“Where I live”
Corn snakes live in the eastern United States from southern New Jersey south to Florida and west to Louisiana and parts of Kentucky. They are one of 27 species of snake found in Maryland, but are more common further south. They inhabit meadowlands and wooded groves, especially sandy pine and scrub oak woods.
At The Maryland Zoo, corn snakes can be seen in the Giant Tree in the Maryland Wilderness area. Corn snakes are also featured in the Zoo’s traveling Animal Embassy collection. As Animal Ambassadors, they figure prominently in Zoo education programs on and off grounds.
“How I live there”
Corn snakes mostly stay out of sight, hiding beneath logs, rocks, and other readily available shelter during the day. They are frequently found in woodlots or along abandoned railroads where they use rotting ties as shelter. They feed every few days on mice, rats, birds, bats, and lizards. They will climb trees, visit trash piles, and enter abandoned buildings in search of prey. They also go underground into rodent burrows to hunt. They are non-venomous constrictors that kill their prey by squeezing and suffocating.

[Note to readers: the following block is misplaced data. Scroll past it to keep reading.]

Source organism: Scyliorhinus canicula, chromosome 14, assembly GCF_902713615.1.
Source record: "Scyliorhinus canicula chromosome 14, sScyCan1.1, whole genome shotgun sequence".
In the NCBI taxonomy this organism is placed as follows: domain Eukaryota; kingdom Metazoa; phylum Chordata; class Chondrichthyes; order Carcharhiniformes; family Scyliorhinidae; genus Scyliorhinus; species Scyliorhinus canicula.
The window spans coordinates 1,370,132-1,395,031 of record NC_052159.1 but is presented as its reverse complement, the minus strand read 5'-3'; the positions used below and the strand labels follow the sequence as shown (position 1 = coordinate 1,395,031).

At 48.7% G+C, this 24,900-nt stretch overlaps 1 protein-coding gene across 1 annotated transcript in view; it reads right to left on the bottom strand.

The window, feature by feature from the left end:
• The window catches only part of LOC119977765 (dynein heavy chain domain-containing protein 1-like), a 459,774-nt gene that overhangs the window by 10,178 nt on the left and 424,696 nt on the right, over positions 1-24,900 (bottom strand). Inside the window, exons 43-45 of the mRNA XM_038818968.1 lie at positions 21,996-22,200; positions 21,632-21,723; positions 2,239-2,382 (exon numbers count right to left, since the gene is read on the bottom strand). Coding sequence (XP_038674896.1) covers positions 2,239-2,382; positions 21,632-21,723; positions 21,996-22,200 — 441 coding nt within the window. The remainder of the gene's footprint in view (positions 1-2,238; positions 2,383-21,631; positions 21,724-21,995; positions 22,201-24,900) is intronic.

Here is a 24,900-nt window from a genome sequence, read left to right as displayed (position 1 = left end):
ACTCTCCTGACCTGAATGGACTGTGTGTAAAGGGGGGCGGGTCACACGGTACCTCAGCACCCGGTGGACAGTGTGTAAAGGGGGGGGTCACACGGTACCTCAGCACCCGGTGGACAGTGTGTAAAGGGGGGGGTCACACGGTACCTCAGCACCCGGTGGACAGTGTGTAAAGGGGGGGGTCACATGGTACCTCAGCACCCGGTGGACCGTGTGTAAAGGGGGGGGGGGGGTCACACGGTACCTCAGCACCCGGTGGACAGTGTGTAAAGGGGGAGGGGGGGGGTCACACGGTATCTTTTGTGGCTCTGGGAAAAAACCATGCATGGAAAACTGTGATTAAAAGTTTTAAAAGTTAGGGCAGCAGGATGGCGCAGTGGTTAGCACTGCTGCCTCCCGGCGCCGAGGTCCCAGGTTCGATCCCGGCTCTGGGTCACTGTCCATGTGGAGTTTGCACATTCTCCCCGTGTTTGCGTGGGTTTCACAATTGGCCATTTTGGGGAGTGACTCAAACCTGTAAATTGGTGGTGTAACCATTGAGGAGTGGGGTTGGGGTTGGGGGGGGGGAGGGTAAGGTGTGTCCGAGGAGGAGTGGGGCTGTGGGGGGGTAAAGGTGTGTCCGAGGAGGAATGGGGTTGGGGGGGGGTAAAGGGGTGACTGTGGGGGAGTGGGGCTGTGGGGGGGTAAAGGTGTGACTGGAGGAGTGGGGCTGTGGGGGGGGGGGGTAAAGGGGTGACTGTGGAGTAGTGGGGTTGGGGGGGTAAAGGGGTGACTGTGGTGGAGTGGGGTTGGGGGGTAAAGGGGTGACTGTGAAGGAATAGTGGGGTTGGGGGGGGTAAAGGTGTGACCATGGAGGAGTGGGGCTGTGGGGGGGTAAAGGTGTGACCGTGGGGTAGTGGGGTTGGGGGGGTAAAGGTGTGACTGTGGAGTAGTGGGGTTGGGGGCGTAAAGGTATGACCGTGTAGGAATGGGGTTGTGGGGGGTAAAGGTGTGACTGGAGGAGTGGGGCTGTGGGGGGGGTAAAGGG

“Making my mark”
Corn snakes, like all snakes, play an important ecological role in their environment and should be respected for that, rather than feared or harassed. They help maintain the balance of nature by being both predator and prey. Corn snakes are among those snakes most often considered helpful to humans because they hunt rodents.
“What eats me”
Corn snakes, like most snakes, are both predator and prey for many animals. Raptors are among their likely predators.
Female corn snakes lay clutches of 10-20 eggs in rotting stumps, piles of decaying vegetation, or other locations with sufficient heat to incubate them. They deposit their eggs between late May and July and then abandon them. Gestation lasts 60 to 65 days. Hatchlings are 9.5 to 15 inches long at birth and reach an eventual adult length of two to six feet.
Corn snakes are not listed as federally endangered. They are considered a species of special concern in Florida because they face habitat loss and destruction in the lower Keys. They are often mistaken for copperheads and killed. They are also popular pets, and may be collected from the wild for the pet trade. This practice is illegal in Maryland, where all native snakes are protected by the Nongame and Endangered Species Conservation Act. Snakes native to Maryland cannot be killed, possessed, bred, or sold without first acquiring the proper permit from the Maryland Department of Natural Resources. Additionally, Maryland requires a Captive Reptile and Amphibian Permit for the possession, breeding, and sale of native reptiles and amphibians in the state.
- Kingdom: Animalia
- Phylum: Chordata
- Subphylum: Vertebrata
- Class: Reptila
- Order: Squamata
- Family: Colubridae
- Genera: Pantherophis
- Species: guttatus